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Role of Fungal and Host-Associated Volatiles in the Chemical Ecology of Scolytine Beetles Affecting Hardwood Trees
thesisposted on 30.04.2021, 20:51 by Matthew W Ethington
Native and invasive bark and ambrosia beetles threaten the health and productivity of natural and planted forests worldwide. Management of these pests relies on semiochemical-based tactics, but these are often ineffective at monitoring for incipient populations or decreasing pest populations. The role of fungal and non-host volatiles in colonization behavior remains unknown for many important bark and ambrosia beetle species, thereby hindering their control. In this dissertation, I tested the hypothesis that fungal and tree-associated volatiles influence the host colonization behavior of bark and ambrosia beetles that affect hardwood trees. This work describes the identification of novel fungal and host-associated semiochemicals that may aid in future management of these important pests.
In Chapter 1, I review the current literature describing the volatile chemical ecology of bark and ambrosia beetles that inhabit hardwood trees. A review of groups with numerous identified semiochemicals, as well as considerations for future research is included.
In Chapter 2, I test the hypothesis that host colonization by the peach bark beetle (Phloeotribus liminaris) is chemically mediated by compounds associated with infested hosts. I found that benzaldehyde mediates colonization by the peach bark beetle, and that that benzaldehyde lures are effective attractants in field-trapping studies.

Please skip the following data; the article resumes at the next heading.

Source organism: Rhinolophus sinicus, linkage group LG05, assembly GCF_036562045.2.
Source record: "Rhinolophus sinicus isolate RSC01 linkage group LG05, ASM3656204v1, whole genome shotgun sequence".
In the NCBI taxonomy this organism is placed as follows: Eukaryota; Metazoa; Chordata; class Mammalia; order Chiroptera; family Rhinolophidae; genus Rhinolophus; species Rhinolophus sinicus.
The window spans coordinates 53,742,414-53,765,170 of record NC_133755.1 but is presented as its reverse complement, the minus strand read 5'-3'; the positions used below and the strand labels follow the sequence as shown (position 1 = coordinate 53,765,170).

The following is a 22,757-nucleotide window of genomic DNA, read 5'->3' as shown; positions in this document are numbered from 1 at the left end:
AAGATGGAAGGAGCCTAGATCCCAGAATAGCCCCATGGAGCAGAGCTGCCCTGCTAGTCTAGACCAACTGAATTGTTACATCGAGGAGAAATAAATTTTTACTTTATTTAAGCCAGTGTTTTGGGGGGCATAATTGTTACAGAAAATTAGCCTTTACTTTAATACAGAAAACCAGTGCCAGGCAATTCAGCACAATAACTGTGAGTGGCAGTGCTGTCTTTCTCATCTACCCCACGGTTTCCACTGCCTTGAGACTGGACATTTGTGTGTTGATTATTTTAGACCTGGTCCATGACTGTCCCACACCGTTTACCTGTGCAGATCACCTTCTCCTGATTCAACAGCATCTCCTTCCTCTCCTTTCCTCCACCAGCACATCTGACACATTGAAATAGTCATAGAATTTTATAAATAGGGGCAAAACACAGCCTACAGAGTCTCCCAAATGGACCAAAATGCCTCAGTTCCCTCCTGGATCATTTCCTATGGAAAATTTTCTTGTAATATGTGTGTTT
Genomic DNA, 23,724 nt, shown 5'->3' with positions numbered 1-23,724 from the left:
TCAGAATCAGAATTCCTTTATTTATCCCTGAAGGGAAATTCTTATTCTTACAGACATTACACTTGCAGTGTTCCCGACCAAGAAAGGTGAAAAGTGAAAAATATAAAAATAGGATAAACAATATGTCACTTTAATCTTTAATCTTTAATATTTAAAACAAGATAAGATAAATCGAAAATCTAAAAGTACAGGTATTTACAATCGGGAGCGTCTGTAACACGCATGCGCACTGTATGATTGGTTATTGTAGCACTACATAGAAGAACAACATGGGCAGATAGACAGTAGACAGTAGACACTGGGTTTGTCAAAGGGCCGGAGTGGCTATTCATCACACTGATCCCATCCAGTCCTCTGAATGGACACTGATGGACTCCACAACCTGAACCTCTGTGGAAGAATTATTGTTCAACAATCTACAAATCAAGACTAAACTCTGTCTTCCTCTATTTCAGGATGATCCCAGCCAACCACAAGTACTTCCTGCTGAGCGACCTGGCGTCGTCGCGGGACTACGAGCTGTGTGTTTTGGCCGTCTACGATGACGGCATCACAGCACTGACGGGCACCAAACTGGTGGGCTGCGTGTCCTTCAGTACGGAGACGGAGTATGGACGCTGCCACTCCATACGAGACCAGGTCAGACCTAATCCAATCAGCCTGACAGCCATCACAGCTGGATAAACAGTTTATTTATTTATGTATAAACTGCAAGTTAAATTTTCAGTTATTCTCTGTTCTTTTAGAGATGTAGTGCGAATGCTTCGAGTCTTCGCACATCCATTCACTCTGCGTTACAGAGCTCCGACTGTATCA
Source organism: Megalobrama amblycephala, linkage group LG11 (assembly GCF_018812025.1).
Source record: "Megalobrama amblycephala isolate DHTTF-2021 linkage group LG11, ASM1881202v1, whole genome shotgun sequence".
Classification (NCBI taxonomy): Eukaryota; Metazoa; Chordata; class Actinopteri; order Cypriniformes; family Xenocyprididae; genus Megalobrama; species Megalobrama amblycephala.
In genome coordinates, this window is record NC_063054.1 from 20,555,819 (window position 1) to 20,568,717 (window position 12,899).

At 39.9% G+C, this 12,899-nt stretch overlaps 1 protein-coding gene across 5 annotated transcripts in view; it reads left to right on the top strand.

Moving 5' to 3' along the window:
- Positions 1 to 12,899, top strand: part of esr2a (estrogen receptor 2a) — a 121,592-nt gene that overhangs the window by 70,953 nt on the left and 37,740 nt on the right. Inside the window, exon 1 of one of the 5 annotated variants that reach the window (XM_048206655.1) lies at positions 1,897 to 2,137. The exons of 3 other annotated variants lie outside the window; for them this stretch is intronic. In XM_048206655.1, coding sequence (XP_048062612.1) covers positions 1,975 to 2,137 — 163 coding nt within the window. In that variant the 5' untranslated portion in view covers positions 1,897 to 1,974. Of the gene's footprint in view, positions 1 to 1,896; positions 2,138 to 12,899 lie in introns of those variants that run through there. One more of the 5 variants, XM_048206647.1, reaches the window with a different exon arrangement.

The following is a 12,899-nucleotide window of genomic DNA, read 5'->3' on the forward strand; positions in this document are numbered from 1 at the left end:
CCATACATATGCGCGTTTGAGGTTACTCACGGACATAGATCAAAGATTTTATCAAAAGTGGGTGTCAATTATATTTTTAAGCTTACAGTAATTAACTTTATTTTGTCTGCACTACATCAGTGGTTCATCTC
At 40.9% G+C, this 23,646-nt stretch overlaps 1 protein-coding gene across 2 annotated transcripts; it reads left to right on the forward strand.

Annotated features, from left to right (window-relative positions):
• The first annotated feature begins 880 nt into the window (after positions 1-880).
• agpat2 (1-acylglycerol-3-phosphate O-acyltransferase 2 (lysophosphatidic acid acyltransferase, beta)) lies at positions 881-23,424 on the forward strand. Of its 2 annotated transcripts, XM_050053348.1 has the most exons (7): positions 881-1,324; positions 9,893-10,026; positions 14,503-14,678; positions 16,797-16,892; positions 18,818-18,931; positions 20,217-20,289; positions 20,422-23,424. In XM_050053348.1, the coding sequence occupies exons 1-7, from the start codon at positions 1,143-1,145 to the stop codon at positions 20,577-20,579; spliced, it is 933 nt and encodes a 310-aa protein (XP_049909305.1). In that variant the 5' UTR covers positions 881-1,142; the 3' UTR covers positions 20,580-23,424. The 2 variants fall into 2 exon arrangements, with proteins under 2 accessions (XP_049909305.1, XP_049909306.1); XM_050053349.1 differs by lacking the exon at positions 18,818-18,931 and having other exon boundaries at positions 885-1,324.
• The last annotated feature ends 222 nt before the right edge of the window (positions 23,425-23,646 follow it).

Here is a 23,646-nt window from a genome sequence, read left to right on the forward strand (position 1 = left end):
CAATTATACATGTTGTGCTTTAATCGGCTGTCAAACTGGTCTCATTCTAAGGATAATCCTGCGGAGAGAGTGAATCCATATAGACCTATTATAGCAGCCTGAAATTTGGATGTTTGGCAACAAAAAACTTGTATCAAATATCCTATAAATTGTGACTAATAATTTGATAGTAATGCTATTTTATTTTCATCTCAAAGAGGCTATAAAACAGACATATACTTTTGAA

In Chapter 3, I test the hypothesis that ambrosia beetle attraction to host stress compounds can be modified by symbiotic fungal volatiles. I found that for three species of invasive ambrosia beetles individual fungal volatiles act as repellents, with species-specific differences in response to different compounds.
In Chapter 4, I test the hypothesis that attraction of the walnut twig beetle (Pityophthorus juglandis) to its pheromone lure can be enhanced by symbiotic fungal volatiles. I found that symbiotic fungal volatiles consistently enhance attraction of the beetles to their fungus, while one symbiotic fungal volatile of ambrosia beetle species repelled the walnut twig beetle.
In Chapter 5, I summarize results from each of the chapters and discuss patterns observed in the response to fungal and host-associated volatiles among the focal bark and ambrosia beetle species. I also discuss future research needs and directions to continue development of the knowledge surrounding scolytine chemical ecology and management of these pest beetle species.